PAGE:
I'll be in the San Francisco Bay area from July 28 until August 29.
Those who own but do not practice their patents are sometimes referred to negatively as "trolls" or "patent trolls," especially when they assert their patents against companies who are alleged to be practicing the inventions without a license. Well-known (in some circles) firms that are often identified by others as patent trolls include Acacia Technologies and Intellectual Ventures.
The term was coined in the 1990s. A Wikipedia discussion of the term's origins can be found here. A more, but not completely neutral term is Non Practicing Entity, or NPE.
[The complete article may be downloaded in PDF format by clicking this link.]
Initiating an infringement lawsuit carries with it many important risks. Patent owners should be aware that litigating their patents may have significant negative consequences, especially against well-funded opponents that may hire law firms to aggressively defend them.
[Part 1 can be found here]
Law firms come in many flavors, sizes, and shapes. Some litigators will work on “modified contingency,” which usually means that the client is expected to pay expenses. In return, the law firm will take a lower percentage of any proceeds.
For the right case with the right client against the right target(s), some litigators will work of “full contingency,” which usually means that they will advance their out-of-pocket expenses. If and when funds are received, typically the first money in will be used to repay the firm’s expenses. The remaining funds will be shared between the firm and the client in accordance with the representation agreement.
Many inventors and small companies may not be fully aware that certain law firms in the US regularly take patent infringement cases on a contingency fee basis. This article reviews key factors that patent owners should keep in mind while evaluating the possibility of approaching a contingency fee litigation firm for representation.
More specifically, this article provides a brief and necessarily incomplete discussion of the following issues: (1) what makes for a great infringement case; (2) how are law firms and patent owners likely to work with each other; and, (3) what are some major risk factors in bringing an infringement case?
The “optics”—the visuals—of patent portfolios are often valued more than actual patent quality. Numbers of patents, patent claims, etc. may be prioritized over patent quality. Big companies are sometimes expert at playing this game. However, those wishing to create valuable patents need to address other factors, including:
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[Part 1 can be found here]
Closely related to market factors are aspects of the inventions themselves. Is the invention narrow or broad? Amazon’s “1-Click” patent notwithstanding, broad inventions tend to be more valuable than very narrow inventions. There are several reasons for this: in the aggregate, royalties and/or damages in infringement cases may be higher for broad compared with narrow inventions and portfolios. Broad patents may make it difficult for competitors to “patent around” the inventions or to find new ways of solving a given problem that are as effective and efficient as the patented technologies. In addition, depending on the evolution of relevant markets, more parties may infringe broad than narrow patents.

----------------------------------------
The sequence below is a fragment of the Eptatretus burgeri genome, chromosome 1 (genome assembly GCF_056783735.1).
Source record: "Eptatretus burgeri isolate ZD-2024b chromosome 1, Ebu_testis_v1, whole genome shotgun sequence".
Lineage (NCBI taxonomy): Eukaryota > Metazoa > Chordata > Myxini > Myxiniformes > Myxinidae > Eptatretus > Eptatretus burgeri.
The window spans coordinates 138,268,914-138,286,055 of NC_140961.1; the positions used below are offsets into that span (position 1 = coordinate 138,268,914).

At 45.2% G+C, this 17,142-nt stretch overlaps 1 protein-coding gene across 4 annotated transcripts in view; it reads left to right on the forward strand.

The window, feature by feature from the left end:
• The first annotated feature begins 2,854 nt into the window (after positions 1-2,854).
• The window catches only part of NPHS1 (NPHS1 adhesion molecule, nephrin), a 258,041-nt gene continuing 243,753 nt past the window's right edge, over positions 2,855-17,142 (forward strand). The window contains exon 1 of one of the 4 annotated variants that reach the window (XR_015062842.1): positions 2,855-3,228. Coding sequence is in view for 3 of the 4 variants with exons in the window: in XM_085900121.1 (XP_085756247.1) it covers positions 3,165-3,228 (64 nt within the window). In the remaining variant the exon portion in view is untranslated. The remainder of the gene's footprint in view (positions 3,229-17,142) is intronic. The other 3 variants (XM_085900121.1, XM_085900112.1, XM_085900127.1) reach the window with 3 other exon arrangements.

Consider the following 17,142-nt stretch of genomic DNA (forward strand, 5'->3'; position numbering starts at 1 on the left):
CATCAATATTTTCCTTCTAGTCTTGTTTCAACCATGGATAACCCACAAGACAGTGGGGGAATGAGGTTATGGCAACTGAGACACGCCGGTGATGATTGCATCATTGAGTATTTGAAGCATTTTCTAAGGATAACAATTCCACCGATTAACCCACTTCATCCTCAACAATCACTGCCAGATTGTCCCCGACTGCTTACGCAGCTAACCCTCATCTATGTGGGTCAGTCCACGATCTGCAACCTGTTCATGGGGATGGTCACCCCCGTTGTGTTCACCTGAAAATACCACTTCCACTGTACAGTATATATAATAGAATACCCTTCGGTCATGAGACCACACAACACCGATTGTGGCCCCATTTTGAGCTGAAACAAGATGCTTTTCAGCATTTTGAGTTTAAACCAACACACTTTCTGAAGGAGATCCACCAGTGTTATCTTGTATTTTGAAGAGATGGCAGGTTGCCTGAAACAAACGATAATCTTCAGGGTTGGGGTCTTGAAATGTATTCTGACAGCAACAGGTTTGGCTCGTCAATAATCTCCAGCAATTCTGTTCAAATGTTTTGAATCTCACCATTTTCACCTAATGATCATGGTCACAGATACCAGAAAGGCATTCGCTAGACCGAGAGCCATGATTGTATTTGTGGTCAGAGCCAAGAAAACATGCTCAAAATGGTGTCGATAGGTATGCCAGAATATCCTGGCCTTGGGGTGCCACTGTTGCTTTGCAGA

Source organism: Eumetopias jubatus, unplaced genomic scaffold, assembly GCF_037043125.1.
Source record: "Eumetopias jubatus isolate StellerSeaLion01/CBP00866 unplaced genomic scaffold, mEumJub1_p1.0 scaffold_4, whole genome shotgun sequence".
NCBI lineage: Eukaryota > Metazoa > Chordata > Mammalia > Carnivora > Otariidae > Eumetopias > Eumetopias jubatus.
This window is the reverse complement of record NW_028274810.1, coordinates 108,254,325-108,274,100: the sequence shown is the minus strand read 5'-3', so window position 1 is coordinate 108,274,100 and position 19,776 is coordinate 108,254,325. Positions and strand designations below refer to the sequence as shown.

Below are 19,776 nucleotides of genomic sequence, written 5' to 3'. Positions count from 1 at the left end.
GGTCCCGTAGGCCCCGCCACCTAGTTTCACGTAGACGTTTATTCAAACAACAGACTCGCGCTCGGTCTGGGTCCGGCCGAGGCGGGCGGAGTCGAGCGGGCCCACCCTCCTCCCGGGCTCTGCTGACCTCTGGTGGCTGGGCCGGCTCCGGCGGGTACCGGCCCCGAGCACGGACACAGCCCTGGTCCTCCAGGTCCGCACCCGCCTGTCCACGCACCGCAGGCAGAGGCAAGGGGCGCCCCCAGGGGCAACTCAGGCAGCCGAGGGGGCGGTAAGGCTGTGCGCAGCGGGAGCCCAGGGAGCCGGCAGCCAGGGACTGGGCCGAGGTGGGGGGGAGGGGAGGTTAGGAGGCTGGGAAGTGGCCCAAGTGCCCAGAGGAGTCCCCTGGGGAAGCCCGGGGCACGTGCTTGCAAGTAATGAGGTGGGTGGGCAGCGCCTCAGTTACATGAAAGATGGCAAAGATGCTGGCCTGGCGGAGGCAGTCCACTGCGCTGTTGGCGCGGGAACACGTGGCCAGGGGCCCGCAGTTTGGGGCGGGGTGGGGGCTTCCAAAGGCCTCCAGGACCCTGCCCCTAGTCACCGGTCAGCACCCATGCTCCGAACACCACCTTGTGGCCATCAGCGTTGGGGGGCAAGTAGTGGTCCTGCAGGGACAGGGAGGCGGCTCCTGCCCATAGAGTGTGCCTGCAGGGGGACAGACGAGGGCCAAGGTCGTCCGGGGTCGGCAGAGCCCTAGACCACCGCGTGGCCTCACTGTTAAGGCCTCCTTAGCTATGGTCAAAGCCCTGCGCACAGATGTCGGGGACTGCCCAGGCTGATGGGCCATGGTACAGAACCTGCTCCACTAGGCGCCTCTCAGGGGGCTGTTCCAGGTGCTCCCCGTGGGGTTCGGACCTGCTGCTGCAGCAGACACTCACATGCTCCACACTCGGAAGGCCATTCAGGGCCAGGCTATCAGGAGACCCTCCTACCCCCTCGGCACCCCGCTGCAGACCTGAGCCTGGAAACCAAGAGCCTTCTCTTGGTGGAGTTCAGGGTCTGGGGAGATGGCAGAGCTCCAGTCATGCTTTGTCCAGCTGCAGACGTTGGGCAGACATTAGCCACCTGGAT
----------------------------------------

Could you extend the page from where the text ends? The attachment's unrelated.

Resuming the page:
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Patent Kinetics works with inventors, entrepreneurs, and investors to enhance the value of their patent portfolios and then works to monetize these portfolios through their sale, license or enforcement. Since Patent Kinetics works on a contingent fee basis, only a few cases of the many presented to us are accepted. The opportunities that we do accept are those where the prospective client has thought through—as best possible—relevant market, technology, and patent issues.
Many mistakenly believe that simply having pending applications and/or issued patents creates notable value. However, most patents are worthless. Research reports have found that only about 10% of issued patents ever return any value to their owners. Creating real value entails successfully overcoming significant challenges and a bit of luck. These challenges might be best understood by addressing most or all of the questions listed here. These questions can, of course, be used as a checklist for innovators or as a basis for preliminary due diligence by prospective stakeholders.
After last year's CES, I noted that makers of 3D printers and 3D printing service provders had a small but noteable presence. This year their booths seemed larger and at least when I came by, the crowds around the booth seemed larger and more engaged than last year.
If you haven't looked and your invention involves "things," you might want to have a look at the growing market for 3D printers and related services. Here is a short list of those I looked at @ CES. Look here for a basic view of 3D printing (stereolithography).
As the 2013 International CES (no longer officially the "Consumer Electronics Show") winds down in Las Vegas, a few observations.
[thanks to Hal Wagner for the info]. The USPTO has issued inventor trading cards to help inspire would-be scientists and inventors in the elementary and secondary schools.
The initial series includes Forrest Bird, Luthor Burbank, George Washington Carver, Thomas Edison, Alec Jeffreys, David Kappos, Abraham Lincoln, Ellen Ochoa, Nickola Tesla, and James West.